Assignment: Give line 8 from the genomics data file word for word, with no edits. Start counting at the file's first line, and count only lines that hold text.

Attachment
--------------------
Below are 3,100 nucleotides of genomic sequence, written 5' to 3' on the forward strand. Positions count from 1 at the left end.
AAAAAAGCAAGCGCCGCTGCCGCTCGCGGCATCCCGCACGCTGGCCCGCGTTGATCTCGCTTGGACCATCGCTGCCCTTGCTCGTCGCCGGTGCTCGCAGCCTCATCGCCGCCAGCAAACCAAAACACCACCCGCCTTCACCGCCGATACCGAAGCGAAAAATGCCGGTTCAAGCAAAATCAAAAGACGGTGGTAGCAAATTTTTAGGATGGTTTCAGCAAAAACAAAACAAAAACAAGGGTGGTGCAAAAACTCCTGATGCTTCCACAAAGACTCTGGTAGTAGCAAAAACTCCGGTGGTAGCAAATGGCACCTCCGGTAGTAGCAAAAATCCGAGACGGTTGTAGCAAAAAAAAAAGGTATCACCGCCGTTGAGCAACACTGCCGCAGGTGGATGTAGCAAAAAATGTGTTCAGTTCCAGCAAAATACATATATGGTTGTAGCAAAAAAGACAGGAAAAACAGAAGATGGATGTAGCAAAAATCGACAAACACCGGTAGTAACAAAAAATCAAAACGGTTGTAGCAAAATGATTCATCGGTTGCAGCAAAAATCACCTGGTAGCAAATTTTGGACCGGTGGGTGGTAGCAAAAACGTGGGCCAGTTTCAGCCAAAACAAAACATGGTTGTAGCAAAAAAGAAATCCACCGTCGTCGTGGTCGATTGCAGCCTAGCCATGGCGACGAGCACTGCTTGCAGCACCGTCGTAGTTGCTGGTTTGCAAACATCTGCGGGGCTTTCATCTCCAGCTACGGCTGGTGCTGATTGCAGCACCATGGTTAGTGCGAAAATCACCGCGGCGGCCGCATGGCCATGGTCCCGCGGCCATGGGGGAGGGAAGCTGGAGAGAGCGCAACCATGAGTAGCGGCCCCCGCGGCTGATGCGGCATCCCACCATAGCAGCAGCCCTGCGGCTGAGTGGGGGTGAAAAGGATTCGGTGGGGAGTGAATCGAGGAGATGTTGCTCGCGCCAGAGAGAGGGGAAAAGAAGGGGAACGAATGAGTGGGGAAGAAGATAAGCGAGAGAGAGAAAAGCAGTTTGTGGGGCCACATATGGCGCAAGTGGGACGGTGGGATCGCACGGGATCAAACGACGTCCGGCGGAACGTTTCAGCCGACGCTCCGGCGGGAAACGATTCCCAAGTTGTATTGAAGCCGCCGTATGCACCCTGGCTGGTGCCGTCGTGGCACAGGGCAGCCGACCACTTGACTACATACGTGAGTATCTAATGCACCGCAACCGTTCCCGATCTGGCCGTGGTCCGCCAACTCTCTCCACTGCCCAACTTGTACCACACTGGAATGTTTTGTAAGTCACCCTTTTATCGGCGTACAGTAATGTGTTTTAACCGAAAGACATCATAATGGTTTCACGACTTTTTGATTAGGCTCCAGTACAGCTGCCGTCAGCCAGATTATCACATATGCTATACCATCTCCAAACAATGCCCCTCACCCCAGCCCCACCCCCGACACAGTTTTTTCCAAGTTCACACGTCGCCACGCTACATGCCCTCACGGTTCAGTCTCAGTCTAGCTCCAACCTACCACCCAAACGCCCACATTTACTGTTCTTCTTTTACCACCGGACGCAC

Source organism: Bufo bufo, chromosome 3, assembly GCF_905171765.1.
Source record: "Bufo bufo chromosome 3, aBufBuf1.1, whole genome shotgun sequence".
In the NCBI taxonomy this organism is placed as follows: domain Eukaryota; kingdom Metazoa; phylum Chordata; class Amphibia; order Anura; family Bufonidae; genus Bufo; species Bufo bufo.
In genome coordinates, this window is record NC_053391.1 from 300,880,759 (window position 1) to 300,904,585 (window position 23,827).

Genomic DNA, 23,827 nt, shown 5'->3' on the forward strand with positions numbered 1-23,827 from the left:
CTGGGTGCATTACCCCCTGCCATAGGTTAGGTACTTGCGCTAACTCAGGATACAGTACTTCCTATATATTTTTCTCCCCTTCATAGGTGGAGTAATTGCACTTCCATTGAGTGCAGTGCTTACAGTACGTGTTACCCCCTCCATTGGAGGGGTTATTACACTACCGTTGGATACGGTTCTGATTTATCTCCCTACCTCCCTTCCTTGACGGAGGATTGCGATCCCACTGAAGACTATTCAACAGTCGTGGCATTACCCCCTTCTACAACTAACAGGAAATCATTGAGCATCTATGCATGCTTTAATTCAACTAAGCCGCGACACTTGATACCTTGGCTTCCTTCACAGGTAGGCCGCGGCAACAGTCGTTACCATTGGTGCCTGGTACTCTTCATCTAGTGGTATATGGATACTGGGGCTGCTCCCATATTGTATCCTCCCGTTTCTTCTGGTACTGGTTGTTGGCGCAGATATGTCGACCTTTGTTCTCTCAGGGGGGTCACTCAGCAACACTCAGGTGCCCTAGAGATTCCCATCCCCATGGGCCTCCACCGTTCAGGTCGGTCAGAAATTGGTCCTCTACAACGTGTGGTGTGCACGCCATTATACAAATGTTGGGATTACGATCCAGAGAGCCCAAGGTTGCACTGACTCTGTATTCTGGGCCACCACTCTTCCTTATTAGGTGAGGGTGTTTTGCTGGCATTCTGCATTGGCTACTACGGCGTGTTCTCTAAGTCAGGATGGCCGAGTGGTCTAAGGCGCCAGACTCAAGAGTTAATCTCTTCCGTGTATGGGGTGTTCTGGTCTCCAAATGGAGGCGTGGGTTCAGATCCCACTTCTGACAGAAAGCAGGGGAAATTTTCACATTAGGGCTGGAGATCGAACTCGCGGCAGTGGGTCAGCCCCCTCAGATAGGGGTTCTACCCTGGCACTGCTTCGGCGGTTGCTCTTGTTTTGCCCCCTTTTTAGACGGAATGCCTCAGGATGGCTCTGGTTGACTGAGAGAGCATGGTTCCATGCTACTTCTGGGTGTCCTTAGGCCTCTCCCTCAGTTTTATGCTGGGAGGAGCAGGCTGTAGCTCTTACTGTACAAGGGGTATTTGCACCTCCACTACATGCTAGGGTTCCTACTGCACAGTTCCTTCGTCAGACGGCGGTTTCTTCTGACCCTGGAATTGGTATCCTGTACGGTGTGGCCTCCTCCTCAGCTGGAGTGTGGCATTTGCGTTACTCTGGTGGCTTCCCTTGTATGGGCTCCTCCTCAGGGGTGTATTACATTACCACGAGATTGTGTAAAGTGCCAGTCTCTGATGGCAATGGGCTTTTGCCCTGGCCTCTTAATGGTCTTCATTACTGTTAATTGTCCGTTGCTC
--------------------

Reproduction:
CTGGGTGCATTACCCCCTGCCATAGGTTAGGTACTTGCGCTAACTCAGGATACAGTACTTCCTATATATTTTTCTCCCCTTCATAGGTGGAGTAATTGCACTTCCATTGAGTGCAGTGCTTACAGTACGTGTTACCCCCTCCATTGGAGGGGTTATTACACTACCGTTGGATACGGTTCTGATTTATCTCCCTACCTCCCTTCCTTGACGGAGGATTGCGATCCCACTGAAGACTATTCAACAGTCGTGGCATTACCCCCTTCTACAACTAACAGGAAATCATTGAGCATCTATGCATGCTTTAATTCAACTAAGCCGCGACACTTGATACCTTGGCTTCCTTCACAGGTAGGCCGCGGCAACAGTCGTTACCATTGGTGCCTGGTACTCTTCATCTAGTGGTATATGGATACTGGGGCTGCTCCCATATTGTATCCTCCCGTTTCTTCTGGTACTGGTTGTTGGCGCAGATATGTCGACCTTTGTTCTCTCAGGGGGGTCACTCAGCAACACTCAGGTGCCCTAGAGATTCCCATCCCCATGGGCCTCCACCGTTCAGGTCGGTCAGAAATTGGTCCTCTACAACGTGTGGTGTGCACGCCATTATACAAATGTTGGGATTACGATCCAGAGAGCCCAAGGTTGCACTGACTCTGTATTCTGGGCCACCACTCTTCCTTATTAGGTGAGGGTGTTTTGCTGGCATTCTGCATTGGCTACTACGGCGTGTTCTCTAAGTCAGGATGGCCGAGTGGTCTAAGGCGCCAGACTCAAGAGTTAATCTCTTCCGTGTATGGGGTGTTCTGGTCTCCAAATGGAGGCGTGGGTTCAGATCCCACTTCTGACAGAAAGCAGGGGAAATTTTCACATTAGGGCTGGAGATCGAACTCGCGGCAGTGGGTCAGCCCCCTCAGATAGGGGTTCTACCCTGGCACTGCTTCGGCGGTTGCTCTTGTTTTGCCCCCTTTTTAGACGGAATGCCTCAGGATGGCTCTGGTTGACTGAGAGAGCATGGTTCCATGCTACTTCTGGGTGTCCTTAGGCCTCTCCCTCAGTTTTATGCTGGGAGGAGCAGGCTGTAGCTCTTACTGTACAAGGGGTATTTGCACCTCCACTACATGCTAGGGTTCCTACTGCACAGTTCCTTCGTCAGACGGCGGTTTCTTCTGACCCTGGAATTGGTATCCTGTACGGTGTGGCCTCCTCCTCAGCTGGAGTGTGGCATTTGCGTTACTCTGGTGGCTTCCCTTGTATGGGCTCCTCCTCAGGGGTGTATTACATTACCACGAGATTGTGTAAAGTGCCAGTCTCTGATGGCAATGGGCTTTTGCCCTGGCCTCTTAATGGTCTTCATTACTGTTAATTGTCCGTTGCTC